These included ‘environmental benefits’, ‘fewer people using cars’ and ‘less greenhouse gases’. There is little to no reference to those terms within the report.
Commitments vary from election to election
The report was a major election commitment for local Ballina MP Don Page, who released a carefully worded media statement at the time saying, ‘the NSW government is committed to providing the right mix of transport services.’
But back in 2007, all regional Nationals MPs were photographed (see back page) wearing t-shirts with the words ‘Yes, you can have your trains back.’ When asked about pre-election commitments to bring trains back in 2007, Mr Page told The Echo, ‘Any commitment made prior to the 2007 election relates to being elected to government in 2007, which didn’t happen. Prior to the 2011 election we committed to doing the feasibility study, which we have honoured.’
In response, Ms Kolbe said, ‘After running hard on the rail question for so many years, many electors did not pick up the subtle shift from “you can have a train” to “you can have a study”.’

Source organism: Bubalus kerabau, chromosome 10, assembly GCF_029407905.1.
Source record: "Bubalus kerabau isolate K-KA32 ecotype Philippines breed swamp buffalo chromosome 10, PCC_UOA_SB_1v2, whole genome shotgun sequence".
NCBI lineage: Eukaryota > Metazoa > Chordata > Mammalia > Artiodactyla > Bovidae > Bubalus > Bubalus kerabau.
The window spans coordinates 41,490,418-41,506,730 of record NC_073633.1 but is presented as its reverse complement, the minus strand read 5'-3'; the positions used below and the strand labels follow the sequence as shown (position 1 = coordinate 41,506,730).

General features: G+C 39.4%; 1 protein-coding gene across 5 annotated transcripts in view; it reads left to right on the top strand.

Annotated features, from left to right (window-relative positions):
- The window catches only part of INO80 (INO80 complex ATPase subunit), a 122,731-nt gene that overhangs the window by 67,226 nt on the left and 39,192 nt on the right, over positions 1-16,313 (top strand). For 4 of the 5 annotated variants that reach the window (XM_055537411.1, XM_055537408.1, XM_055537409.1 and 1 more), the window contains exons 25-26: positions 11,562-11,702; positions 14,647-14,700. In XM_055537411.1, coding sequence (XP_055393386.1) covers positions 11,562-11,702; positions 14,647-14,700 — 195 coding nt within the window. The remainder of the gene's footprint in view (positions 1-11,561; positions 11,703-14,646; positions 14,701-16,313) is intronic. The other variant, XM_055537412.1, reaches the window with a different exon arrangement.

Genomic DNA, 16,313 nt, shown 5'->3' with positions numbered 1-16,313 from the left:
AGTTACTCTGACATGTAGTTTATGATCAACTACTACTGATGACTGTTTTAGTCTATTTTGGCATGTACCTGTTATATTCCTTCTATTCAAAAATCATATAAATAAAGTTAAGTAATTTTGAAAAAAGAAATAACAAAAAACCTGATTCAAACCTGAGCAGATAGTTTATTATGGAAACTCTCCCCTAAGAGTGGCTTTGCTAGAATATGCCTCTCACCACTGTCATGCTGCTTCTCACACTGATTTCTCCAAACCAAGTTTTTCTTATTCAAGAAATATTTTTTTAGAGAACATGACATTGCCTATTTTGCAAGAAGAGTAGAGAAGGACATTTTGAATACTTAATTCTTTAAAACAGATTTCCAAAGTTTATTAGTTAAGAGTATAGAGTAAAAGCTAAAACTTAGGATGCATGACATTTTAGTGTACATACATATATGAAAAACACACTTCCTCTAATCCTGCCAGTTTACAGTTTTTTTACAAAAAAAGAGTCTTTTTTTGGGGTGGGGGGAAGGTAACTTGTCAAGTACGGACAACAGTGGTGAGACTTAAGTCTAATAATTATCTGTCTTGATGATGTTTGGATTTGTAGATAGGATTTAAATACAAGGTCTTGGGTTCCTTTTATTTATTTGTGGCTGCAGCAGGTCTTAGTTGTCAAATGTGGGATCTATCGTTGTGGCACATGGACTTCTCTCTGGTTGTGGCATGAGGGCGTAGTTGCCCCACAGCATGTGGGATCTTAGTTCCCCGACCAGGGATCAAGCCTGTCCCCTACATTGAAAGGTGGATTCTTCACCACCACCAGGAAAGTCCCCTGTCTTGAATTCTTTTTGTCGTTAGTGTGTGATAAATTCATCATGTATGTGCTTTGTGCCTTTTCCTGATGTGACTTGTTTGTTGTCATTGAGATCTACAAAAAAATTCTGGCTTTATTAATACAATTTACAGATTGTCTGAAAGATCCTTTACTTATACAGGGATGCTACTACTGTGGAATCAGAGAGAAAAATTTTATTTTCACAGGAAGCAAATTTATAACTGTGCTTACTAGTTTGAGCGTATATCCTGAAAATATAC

As for questions regarding his assessment of the report, a commitment to light rail, or the lack of environmental provisions that he called for, Mr Page did not respond.
Meanwhile, Ms Berejiklian, says that ‘The study recommends investigating improving bus services to provide more people with frequent, cost effective public transport to key destinations, rather than reinstating the rail line.’
Light rail eliminated
Astoundingly, light rail transit was eliminated during preliminary assessment, and instead the study focused
on heavy, or freight, rail. A Transport for NSW spokesperson told The Echo light rail was not explored for a number of reasons. ‘We found light rail would not provide additional benefits to the rail shuttle option and is less effective over longer distances (greater than 20km).